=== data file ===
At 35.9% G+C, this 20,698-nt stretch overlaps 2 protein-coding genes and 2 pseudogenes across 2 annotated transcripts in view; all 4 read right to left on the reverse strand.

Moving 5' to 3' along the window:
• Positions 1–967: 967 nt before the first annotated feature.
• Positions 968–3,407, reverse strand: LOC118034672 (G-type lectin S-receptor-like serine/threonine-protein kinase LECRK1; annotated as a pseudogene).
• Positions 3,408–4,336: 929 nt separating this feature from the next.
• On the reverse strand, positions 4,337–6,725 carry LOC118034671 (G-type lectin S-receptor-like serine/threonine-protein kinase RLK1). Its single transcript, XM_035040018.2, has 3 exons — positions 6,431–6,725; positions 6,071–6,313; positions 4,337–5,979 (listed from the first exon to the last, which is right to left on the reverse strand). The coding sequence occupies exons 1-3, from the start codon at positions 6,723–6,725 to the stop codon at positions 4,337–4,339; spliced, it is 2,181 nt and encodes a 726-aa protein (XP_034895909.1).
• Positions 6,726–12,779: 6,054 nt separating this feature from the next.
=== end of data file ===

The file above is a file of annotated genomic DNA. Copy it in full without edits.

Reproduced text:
At 35.9% G+C, this 20,698-nt stretch overlaps 2 protein-coding genes and 2 pseudogenes across 2 annotated transcripts in view; all 4 read right to left on the reverse strand.

Moving 5' to 3' along the window:
• Positions 1–967: 967 nt before the first annotated feature.
• Positions 968–3,407, reverse strand: LOC118034672 (G-type lectin S-receptor-like serine/threonine-protein kinase LECRK1; annotated as a pseudogene).
• Positions 3,408–4,336: 929 nt separating this feature from the next.
• On the reverse strand, positions 4,337–6,725 carry LOC118034671 (G-type lectin S-receptor-like serine/threonine-protein kinase RLK1). Its single transcript, XM_035040018.2, has 3 exons — positions 6,431–6,725; positions 6,071–6,313; positions 4,337–5,979 (listed from the first exon to the last, which is right to left on the reverse strand). The coding sequence occupies exons 1-3, from the start codon at positions 6,723–6,725 to the stop codon at positions 4,337–4,339; spliced, it is 2,181 nt and encodes a 726-aa protein (XP_034895909.1).
• Positions 6,726–12,779: 6,054 nt separating this feature from the next.